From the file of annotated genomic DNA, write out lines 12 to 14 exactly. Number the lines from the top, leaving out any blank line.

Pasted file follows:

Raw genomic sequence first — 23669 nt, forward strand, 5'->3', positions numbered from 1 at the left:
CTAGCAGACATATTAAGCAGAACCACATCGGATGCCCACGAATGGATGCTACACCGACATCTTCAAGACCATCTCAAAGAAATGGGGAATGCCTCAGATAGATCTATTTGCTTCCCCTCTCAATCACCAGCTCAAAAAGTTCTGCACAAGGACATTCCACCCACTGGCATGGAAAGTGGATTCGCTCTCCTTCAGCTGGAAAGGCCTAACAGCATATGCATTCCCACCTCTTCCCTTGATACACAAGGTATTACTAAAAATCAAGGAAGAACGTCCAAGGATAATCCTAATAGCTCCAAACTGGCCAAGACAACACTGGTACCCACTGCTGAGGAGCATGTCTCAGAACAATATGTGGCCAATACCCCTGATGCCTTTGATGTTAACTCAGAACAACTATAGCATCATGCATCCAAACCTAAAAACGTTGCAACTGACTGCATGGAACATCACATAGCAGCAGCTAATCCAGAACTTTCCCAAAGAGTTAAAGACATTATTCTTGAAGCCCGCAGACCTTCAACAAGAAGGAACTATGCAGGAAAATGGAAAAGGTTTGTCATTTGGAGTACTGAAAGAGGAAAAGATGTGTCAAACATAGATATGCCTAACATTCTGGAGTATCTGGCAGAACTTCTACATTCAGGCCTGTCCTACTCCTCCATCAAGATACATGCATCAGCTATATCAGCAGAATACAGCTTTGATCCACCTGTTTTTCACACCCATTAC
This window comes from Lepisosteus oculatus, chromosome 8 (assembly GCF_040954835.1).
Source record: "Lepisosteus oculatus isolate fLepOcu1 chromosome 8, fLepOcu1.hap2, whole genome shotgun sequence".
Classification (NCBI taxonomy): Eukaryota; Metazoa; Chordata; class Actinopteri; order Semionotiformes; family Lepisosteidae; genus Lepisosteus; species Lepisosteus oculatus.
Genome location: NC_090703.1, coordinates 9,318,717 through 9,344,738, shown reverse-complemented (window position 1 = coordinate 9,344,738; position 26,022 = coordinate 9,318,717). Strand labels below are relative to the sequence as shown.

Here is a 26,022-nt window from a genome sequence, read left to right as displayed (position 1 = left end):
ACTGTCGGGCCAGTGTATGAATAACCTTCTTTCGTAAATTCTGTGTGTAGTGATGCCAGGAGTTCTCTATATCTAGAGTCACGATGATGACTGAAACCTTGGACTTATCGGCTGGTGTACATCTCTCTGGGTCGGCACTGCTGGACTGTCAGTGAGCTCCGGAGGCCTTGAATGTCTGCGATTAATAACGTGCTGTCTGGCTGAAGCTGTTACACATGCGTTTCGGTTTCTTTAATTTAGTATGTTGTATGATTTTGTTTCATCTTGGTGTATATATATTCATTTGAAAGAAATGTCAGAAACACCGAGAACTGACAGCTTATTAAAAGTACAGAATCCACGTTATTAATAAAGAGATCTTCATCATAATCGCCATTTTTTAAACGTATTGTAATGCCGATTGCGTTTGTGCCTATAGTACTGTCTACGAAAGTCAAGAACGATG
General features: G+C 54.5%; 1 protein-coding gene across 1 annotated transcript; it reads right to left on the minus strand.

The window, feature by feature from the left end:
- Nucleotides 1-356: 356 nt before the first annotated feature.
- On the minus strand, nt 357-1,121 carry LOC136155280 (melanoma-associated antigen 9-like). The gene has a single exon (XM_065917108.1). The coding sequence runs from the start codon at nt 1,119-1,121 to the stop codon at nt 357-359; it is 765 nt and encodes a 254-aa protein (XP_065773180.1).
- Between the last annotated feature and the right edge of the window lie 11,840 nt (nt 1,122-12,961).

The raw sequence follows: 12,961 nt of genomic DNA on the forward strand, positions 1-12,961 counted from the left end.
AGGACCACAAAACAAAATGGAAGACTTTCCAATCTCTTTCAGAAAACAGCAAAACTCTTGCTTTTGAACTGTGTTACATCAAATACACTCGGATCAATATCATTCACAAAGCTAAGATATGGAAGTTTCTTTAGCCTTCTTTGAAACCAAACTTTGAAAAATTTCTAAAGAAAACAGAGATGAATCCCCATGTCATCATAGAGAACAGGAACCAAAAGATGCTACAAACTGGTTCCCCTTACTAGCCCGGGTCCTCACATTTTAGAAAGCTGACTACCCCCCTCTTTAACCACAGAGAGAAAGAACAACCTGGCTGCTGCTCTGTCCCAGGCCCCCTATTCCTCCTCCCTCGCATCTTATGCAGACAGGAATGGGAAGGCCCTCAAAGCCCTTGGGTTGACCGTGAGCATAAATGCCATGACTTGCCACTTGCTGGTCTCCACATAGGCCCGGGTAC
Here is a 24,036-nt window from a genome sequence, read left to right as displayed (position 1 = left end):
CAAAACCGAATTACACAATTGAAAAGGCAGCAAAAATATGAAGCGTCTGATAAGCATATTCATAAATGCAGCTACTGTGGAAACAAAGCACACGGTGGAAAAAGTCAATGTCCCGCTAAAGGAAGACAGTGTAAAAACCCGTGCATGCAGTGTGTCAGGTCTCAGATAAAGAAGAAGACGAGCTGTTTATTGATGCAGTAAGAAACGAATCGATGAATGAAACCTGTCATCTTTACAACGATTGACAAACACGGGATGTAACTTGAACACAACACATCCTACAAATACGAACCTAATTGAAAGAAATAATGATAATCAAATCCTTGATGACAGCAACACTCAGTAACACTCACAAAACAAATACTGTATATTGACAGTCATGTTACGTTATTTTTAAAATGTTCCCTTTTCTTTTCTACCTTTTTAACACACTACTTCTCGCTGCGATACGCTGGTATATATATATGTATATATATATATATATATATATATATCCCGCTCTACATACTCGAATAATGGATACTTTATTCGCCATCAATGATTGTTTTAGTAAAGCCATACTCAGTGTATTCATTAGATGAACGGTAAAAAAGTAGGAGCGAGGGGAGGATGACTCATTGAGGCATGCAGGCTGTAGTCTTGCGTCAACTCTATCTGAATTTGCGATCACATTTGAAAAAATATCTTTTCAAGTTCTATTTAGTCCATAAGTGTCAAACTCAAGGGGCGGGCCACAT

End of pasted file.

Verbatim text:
- On the minus strand, nt 357-1,121 carry LOC136155280 (melanoma-associated antigen 9-like). The gene has a single exon (XM_065917108.1). The coding sequence runs from the start codon at nt 1,119-1,121 to the stop codon at nt 357-359; it is 765 nt and encodes a 254-aa protein (XP_065773180.1).
- Between the last annotated feature and the right edge of the window lie 11,840 nt (nt 1,122-12,961).

The raw sequence follows: 12,961 nt of genomic DNA on the forward strand, positions 1-12,961 counted from the left end.